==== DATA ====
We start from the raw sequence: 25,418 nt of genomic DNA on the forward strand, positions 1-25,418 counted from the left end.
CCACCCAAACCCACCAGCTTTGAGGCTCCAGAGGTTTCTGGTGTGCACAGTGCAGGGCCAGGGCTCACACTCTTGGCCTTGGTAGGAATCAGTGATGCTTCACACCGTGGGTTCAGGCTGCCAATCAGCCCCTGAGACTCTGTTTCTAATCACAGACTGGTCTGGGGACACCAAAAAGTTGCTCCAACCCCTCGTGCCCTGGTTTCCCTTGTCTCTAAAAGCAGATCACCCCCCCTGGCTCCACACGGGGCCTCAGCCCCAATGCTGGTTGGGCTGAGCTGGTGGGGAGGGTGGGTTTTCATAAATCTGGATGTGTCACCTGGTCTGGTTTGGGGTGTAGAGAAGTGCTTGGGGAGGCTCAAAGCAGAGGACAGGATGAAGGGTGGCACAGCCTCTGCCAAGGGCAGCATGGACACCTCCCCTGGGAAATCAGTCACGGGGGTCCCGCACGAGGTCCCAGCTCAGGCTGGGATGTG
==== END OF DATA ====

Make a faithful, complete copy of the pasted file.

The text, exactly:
We start from the raw sequence: 25,418 nt of genomic DNA on the forward strand, positions 1-25,418 counted from the left end.
CCACCCAAACCCACCAGCTTTGAGGCTCCAGAGGTTTCTGGTGTGCACAGTGCAGGGCCAGGGCTCACACTCTTGGCCTTGGTAGGAATCAGTGATGCTTCACACCGTGGGTTCAGGCTGCCAATCAGCCCCTGAGACTCTGTTTCTAATCACAGACTGGTCTGGGGACACCAAAAAGTTGCTCCAACCCCTCGTGCCCTGGTTTCCCTTGTCTCTAAAAGCAGATCACCCCCCCTGGCTCCACACGGGGCCTCAGCCCCAATGCTGGTTGGGCTGAGCTGGTGGGGAGGGTGGGTTTTCATAAATCTGGATGTGTCACCTGGTCTGGTTTGGGGTGTAGAGAAGTGCTTGGGGAGGCTCAAAGCAGAGGACAGGATGAAGGGTGGCACAGCCTCTGCCAAGGGCAGCATGGACACCTCCCCTGGGAAATCAGTCACGGGGGTCCCGCACGAGGTCCCAGCTCAGGCTGGGATGTG